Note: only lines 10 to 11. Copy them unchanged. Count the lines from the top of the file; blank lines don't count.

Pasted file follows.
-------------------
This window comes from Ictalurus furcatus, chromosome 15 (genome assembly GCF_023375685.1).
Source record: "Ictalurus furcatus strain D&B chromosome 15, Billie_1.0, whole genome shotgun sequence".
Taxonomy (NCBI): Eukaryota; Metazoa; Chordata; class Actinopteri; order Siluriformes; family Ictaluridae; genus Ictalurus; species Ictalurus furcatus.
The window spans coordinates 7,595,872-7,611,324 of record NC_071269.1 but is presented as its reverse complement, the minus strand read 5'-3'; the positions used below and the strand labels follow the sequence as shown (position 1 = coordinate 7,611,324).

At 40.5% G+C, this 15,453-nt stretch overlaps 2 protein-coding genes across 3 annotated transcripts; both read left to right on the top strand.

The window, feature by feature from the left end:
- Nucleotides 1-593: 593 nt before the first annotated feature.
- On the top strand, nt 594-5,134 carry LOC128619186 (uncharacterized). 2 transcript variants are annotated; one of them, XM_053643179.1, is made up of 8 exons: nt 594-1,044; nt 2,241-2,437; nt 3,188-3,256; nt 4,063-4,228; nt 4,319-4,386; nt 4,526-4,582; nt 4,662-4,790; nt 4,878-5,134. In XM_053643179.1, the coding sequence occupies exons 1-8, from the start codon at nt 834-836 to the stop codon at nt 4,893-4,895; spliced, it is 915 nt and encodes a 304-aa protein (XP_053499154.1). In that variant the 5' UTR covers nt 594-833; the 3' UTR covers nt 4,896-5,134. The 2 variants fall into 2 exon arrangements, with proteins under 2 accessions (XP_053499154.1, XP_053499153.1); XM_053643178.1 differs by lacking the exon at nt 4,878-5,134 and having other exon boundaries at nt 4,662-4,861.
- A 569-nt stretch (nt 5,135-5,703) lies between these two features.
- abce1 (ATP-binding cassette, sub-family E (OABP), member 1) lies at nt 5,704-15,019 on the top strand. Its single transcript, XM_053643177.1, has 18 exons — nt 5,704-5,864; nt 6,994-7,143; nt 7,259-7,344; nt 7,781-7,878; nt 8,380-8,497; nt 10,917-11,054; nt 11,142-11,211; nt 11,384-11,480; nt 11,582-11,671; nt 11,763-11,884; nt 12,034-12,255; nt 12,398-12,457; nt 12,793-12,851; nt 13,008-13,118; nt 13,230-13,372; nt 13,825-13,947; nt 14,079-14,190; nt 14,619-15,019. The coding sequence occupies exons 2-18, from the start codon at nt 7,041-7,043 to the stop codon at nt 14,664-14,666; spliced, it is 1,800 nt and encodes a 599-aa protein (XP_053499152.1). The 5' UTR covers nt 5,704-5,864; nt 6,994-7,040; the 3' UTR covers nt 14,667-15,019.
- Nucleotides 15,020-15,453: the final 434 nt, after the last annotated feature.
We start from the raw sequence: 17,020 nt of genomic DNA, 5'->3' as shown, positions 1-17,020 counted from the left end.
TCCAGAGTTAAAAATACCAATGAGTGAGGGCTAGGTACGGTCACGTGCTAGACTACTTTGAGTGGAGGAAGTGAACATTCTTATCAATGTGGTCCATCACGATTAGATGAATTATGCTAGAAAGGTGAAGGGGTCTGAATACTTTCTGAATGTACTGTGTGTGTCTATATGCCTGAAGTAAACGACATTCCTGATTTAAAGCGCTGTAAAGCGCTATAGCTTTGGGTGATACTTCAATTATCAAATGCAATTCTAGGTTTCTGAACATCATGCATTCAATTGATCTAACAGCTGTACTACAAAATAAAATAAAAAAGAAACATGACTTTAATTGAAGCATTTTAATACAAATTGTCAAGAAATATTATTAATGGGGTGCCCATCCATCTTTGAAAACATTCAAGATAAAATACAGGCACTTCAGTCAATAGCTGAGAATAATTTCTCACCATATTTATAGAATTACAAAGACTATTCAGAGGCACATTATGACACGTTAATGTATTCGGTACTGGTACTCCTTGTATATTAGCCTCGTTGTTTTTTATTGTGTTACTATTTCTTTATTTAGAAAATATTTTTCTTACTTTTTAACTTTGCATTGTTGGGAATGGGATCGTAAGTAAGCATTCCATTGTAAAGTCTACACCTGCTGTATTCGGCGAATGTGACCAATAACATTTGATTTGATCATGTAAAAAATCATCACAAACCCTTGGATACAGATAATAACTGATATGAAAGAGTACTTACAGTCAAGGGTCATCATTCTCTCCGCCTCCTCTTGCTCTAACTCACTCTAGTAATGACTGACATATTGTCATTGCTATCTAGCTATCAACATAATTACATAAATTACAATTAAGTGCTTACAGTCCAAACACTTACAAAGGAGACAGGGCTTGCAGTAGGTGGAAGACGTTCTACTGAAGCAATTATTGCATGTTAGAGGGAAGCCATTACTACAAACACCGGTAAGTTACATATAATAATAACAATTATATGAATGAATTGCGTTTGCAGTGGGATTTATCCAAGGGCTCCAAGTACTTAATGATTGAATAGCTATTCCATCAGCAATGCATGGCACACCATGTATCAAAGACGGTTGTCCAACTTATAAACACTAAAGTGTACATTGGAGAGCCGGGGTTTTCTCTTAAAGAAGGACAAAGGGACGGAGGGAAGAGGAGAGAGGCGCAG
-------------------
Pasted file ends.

- abce1 (ATP-binding cassette, sub-family E (OABP), member 1) lies at nt 5,704-15,019 on the top strand. Its single transcript, XM_053643177.1, has 18 exons — nt 5,704-5,864; nt 6,994-7,143; nt 7,259-7,344; nt 7,781-7,878; nt 8,380-8,497; nt 10,917-11,054; nt 11,142-11,211; nt 11,384-11,480; nt 11,582-11,671; nt 11,763-11,884; nt 12,034-12,255; nt 12,398-12,457; nt 12,793-12,851; nt 13,008-13,118; nt 13,230-13,372; nt 13,825-13,947; nt 14,079-14,190; nt 14,619-15,019. The coding sequence occupies exons 2-18, from the start codon at nt 7,041-7,043 to the stop codon at nt 14,664-14,666; spliced, it is 1,800 nt and encodes a 599-aa protein (XP_053499152.1). The 5' UTR covers nt 5,704-5,864; nt 6,994-7,040; the 3' UTR covers nt 14,667-15,019.
- Nucleotides 15,020-15,453: the final 434 nt, after the last annotated feature.